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Adi is a social business blogger and community manager that writes for sites such as Social Business News and Social Media Today. Away from the computer he enjoys cycling, particularly in the Alpes. Adi is a DZone Zone Leader and has posted 1231 posts at DZone. You can read more from them at their website. View Full User Profile

Twitter still not as good at reporting the news as the big boys

07.08.2013
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The role of Twitter in the reporting of news, particularly local news, has been an ongoing point of discussion over the last few years, especially as many news providers are struggling to define their commercial placing in the new media landscape.

They will be heartened by some research from Scotland however revealing that mainstream sources are still the best place to go for the news as it breaks.

The research, conducted by scientists at the Universities of Edinburgh and Glasgow, studied over 51 million tweets over an 11 week period.  They then compared this content to output from sources such as CNN, BBC and New York Times.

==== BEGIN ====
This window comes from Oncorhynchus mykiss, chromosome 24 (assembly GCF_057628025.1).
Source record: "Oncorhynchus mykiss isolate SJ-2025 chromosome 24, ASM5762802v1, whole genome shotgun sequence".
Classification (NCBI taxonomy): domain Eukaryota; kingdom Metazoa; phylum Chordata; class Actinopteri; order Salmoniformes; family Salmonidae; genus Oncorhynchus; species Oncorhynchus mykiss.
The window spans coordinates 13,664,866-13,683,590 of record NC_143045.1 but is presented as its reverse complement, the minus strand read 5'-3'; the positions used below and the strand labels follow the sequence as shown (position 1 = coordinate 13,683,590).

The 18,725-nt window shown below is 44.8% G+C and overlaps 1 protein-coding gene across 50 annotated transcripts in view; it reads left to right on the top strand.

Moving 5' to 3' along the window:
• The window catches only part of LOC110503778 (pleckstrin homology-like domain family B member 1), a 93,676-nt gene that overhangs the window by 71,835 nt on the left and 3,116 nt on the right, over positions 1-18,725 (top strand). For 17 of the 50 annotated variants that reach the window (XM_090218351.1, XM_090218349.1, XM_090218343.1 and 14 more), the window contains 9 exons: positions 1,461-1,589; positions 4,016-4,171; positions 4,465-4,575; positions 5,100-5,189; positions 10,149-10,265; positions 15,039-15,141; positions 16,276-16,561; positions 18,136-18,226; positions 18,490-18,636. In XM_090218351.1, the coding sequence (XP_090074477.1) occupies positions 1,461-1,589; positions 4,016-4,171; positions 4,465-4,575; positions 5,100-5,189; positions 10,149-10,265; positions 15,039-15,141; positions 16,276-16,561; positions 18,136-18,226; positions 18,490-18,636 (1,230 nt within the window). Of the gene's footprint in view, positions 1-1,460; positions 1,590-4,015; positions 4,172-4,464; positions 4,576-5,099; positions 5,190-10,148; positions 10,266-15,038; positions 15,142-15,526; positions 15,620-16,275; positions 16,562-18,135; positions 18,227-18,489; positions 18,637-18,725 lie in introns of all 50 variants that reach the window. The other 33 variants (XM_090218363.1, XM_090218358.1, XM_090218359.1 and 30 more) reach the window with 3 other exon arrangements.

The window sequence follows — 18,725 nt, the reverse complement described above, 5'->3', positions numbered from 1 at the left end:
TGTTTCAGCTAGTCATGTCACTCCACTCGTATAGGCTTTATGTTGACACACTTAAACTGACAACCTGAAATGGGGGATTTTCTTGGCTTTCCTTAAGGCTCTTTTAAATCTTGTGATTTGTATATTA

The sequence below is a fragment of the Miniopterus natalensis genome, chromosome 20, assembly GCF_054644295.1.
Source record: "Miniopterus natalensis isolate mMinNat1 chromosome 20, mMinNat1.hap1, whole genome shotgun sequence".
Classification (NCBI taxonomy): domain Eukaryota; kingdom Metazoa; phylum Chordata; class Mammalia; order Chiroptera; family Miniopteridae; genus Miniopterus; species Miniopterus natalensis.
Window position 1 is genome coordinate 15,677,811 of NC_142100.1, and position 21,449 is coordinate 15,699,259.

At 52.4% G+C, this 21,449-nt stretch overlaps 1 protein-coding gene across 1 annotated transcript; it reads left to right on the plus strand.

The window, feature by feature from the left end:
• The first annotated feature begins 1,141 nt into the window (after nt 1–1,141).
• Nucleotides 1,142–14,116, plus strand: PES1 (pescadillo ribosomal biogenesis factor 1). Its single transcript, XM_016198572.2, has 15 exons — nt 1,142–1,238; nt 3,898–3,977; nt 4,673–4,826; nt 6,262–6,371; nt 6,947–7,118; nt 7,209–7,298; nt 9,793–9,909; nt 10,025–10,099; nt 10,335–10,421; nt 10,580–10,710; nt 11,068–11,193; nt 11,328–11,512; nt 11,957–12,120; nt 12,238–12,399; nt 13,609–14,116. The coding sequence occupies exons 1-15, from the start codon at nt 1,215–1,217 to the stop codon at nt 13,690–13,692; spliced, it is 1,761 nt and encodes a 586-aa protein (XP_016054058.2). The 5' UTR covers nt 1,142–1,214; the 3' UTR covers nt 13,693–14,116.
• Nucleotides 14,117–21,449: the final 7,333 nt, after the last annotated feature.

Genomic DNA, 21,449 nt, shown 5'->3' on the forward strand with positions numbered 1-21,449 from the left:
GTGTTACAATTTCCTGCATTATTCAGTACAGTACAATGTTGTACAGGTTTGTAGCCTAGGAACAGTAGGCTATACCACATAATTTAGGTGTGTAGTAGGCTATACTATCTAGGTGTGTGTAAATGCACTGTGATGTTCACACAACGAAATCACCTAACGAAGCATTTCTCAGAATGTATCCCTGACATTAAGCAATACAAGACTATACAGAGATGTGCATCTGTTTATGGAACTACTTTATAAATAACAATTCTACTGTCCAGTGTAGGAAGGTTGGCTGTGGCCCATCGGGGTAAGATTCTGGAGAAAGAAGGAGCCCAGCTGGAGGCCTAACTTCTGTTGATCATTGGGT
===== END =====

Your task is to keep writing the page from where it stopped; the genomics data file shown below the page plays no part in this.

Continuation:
There were noticeable joins between news ala Twitter and the news as reported by the big boys.  For instance, there were a large number of tweets for stories that were also reported by the big sources, but also a decent sized chunk of tweets about news that was largely ignored by the media.

What is of interest however is that there was no evidence that Twitter was better at breaking stories than the large news channels.  The only subjects for which Twitter would regularly beat them to the punch was in sport and disaster-related events.

“So the research clearly suggests that the main value for Twitter in a news context was in providing live coverage of very time sensitive events, and also in providing coverage of events that are generally too small for the main channels to worry about.” Dr Miles Osborne said.

So it seems clear that the news value of Twitter is in providing live coverage of very time sensitive news events, and also covering local stories that are too niche for bigger outlets to worry about.

Republished with permission